Help For Domestic Violence – A Detailed Guide

Jun 08, 2020 | Christopher Dolton

Domestic violence victims often have many barriers that stand in the way of them obtaining the right help; this can range from emotional, psychological, financial and physical threats. We have prepared a guide designed to provide some guidance to victims seeking help for domestic violence.

Recent statistics have revealed that domestic violence cases have surged since the start of the coronavirus crisis in the UK.

The UK’s largest domestic violence charity, Refuge, reported a 700% increase in calls to its helpline in a single day. A separate helpline for perpetrators of domestic violence seeking help to change their behaviour received 25% more calls after the start of the Covid-19 lockdown.

If you require help for domestic violence and are at immediate risk, you should contact the police for urgent assistance. Thereafter, you should contact a solicitor experienced in dealing with domestic violence cases, who can help you apply for a court order to protect you and your home from threat.  To speak with one of our specialist domestic violence solicitors, you can call 0800 086 2929, email or complete our Free Online Enquiry Form.

What is domestic violence?

Domestic violence is a single incident or pattern of incidents of controlling, coercive or threatening behaviour, violence or abuse between people aged 16 or over who are or have been intimate partners or family members regardless of gender or sexual orientation. Domestic violence can be psychological, physical, sexual, financial or emotional.

I am seeking help for domestic violence – what can I do?

If you are a victim of domestic violence, you should try to find a safe place to stay. The government’s advice is that if you do find yourself in an abusive relationship you should leave your home to seek solace at a Women’s Refuge. You should also contact the police for urgent assistance and thereafter obtain specialist legal advice. An experienced family lawyer can help you obtain a court order to protect you.

You can also seek help for domestic violence from an organisation that provide free helplines and support to victims including the following:

• Refuge Freephone 24-Hour National Domestic Abuse Helpline: 0808 2000 247
• Mens Advice Line Freephone: 0808 8010 327

What is a non-molestation order?

Victims who require help for domestic violence often obtain non-molestation orders. A non-molestation order is a court order that can prevent the abuser from harming or threatening the victim, contacting directly or indirectly the victim, damaging or attempting to damage the family home or any other property associated to the victim or instructing another person to take any of these actions.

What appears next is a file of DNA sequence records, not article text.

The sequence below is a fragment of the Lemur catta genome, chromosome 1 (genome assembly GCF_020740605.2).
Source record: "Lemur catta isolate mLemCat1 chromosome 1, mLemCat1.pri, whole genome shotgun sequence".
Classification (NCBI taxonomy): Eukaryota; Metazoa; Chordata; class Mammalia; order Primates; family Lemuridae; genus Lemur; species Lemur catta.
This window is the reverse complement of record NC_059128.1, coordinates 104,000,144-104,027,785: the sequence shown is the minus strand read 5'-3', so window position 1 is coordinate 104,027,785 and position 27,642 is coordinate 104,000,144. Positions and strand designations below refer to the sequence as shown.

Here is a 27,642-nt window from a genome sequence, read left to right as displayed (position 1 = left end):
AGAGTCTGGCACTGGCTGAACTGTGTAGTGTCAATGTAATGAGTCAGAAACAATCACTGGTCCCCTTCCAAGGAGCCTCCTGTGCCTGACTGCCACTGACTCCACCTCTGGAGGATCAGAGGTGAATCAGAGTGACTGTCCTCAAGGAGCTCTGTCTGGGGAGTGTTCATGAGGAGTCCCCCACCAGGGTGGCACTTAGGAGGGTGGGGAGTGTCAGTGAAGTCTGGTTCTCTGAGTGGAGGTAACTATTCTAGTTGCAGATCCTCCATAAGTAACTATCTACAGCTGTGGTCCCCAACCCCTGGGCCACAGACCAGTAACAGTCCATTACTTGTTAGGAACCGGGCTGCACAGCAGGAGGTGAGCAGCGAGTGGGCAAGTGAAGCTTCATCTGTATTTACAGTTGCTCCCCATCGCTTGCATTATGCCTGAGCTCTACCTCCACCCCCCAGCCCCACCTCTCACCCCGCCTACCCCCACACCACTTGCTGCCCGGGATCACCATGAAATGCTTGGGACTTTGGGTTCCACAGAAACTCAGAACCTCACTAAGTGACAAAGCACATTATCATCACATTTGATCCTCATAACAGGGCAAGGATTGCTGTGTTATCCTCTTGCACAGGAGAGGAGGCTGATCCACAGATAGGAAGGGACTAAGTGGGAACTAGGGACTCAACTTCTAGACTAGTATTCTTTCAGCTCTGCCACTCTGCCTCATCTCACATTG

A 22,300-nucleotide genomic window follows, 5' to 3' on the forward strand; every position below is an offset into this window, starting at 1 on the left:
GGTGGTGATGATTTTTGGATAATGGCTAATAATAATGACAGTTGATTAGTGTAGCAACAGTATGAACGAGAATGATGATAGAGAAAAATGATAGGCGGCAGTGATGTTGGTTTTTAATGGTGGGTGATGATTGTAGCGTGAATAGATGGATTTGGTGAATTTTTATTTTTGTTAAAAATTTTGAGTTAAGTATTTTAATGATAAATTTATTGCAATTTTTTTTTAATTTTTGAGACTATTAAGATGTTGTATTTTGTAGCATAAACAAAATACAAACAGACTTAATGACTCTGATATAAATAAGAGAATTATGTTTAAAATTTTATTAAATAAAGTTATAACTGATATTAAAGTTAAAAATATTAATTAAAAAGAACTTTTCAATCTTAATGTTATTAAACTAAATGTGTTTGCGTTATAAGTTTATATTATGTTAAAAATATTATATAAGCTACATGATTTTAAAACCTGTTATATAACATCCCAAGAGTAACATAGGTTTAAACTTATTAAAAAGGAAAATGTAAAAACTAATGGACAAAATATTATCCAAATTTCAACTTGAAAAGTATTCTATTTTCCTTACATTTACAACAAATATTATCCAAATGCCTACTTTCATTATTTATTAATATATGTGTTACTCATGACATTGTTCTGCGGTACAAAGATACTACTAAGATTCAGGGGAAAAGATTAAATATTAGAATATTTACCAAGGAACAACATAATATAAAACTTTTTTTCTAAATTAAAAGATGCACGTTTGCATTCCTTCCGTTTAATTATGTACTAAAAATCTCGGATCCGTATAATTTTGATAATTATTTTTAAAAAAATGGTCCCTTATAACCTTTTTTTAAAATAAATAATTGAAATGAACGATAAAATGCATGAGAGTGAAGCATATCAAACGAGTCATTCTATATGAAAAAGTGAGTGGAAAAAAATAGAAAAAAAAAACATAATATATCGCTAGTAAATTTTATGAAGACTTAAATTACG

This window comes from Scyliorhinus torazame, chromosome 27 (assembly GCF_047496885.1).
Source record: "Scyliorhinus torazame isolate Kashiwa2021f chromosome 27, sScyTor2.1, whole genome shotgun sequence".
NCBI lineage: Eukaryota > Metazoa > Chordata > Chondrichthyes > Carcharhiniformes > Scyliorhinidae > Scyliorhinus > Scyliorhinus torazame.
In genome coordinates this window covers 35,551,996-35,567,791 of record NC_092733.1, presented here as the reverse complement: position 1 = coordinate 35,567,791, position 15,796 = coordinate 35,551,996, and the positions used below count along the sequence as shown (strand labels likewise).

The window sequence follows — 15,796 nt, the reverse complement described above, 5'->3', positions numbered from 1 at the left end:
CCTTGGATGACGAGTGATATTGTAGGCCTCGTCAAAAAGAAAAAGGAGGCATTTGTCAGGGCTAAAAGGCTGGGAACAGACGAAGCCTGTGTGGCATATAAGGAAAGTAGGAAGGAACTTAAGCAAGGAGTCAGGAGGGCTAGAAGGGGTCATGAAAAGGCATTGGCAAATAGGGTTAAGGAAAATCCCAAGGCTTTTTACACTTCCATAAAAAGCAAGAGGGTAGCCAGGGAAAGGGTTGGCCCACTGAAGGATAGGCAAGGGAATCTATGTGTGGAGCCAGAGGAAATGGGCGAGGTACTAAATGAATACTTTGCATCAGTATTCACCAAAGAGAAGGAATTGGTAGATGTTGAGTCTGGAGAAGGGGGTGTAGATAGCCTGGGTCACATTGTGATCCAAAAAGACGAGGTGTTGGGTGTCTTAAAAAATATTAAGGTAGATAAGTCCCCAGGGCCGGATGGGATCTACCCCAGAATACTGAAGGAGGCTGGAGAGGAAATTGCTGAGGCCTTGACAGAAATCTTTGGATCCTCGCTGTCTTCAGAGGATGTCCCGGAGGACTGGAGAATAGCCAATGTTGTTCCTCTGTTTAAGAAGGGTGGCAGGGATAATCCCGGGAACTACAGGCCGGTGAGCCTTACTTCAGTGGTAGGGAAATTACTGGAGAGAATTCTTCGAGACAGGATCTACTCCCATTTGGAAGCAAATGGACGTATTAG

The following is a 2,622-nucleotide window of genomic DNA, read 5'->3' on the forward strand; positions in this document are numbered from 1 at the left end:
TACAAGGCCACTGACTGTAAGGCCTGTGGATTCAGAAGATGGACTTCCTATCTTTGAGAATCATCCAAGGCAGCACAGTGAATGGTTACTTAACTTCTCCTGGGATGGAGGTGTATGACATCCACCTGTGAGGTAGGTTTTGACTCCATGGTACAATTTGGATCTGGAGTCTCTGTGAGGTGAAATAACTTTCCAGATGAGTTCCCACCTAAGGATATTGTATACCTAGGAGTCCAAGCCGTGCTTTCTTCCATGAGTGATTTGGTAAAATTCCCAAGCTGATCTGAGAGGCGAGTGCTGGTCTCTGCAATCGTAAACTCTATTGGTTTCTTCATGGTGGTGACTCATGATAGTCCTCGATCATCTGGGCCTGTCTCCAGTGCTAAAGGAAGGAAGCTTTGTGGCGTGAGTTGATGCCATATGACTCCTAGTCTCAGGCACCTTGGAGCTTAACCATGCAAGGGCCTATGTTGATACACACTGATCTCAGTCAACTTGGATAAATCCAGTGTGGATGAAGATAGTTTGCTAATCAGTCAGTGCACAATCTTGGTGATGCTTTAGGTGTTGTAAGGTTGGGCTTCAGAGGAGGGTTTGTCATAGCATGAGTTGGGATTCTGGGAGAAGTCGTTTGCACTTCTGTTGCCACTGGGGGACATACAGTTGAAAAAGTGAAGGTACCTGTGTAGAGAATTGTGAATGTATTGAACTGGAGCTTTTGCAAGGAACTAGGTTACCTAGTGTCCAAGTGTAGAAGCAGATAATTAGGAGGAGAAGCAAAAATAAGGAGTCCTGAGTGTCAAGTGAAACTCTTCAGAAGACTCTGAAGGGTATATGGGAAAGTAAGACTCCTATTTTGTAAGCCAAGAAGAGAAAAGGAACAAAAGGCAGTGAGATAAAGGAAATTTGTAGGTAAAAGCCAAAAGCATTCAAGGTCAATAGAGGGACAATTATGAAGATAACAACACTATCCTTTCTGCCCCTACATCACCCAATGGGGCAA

What is an occupation order?

Domestic violence victims can also obtain something known as an occupation order. An occupation order is a court order that deals with who lives at the family home. It can order the abuser to move out of the family home, keep a specified distance from the victim or from the family home, stay in certain parts of the family home at certain times (for example to sleep in another room), let the victim back in the family home and continue paying the bills.

What is the application process?

If you require help for domestic violence, you can apply for both a non-molestation order and an occupation order at the Family Court. There is no court fee for applying. The victim or an appointed solicitor must prepare a witness statement that includes details about the relationship with the abuser, any children and the reasons and incidents that led the victim to apply. The victim can discuss with the solicitor what they want the order to do.

Will my abuser find out that I am trying to obtain a court order?

Many victims who are seeking urgent help for domestic violence apply without notice to the abuser. This means that the court will consider the application without the presence of the abuser. The court must be persuaded that there are good reasons to make the order urgently. A supporting report from the police or from a doctor can be attached to support the witness statement. The court will hold another hearing to give the abuser the chance to defend the allegations. However, the victim must attend this hearing and may need to provide evidence. The court will consider both sides and the evidence and decide accordingly.

help for domestic violenceHow Elite Law Solicitors can help

If you are seeking help for domestic violence, you should get in contact with the police. You should then contact solicitors who will be able to provide you with assistance. Our specialist Family Law team can provide assistance and guidance to those seeking help for domestic violence. We will explain all the options available to you to safeguard you and your family including obtaining an injunction (a non-molestation order) or obtaining an order preventing an abuser from entering a property (an occupation order).

If you have any queries relating to any of the issues discussed in this article, please get in touch with Christopher Dolton, a senior solicitor in our Family Law department. Christopher has in excess of 30 years’ experience in Family Law and regularly represents clients in Buckinghamshire, Hertfordshire and throughout the UK.

Make A Free Enquiry

You can get in touch with Christopher by calling 0800 086 2929, emailing or completing our Free Online Enquiry Form.

The content of this article is for general information only. The information in this article is not legal or professional advice.

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Call us 24/7 on 0800 086 2929, email, or complete our Free Online Enquiry Form to arrange a free, no-obligation discussion and let us explain your legal rights and options.

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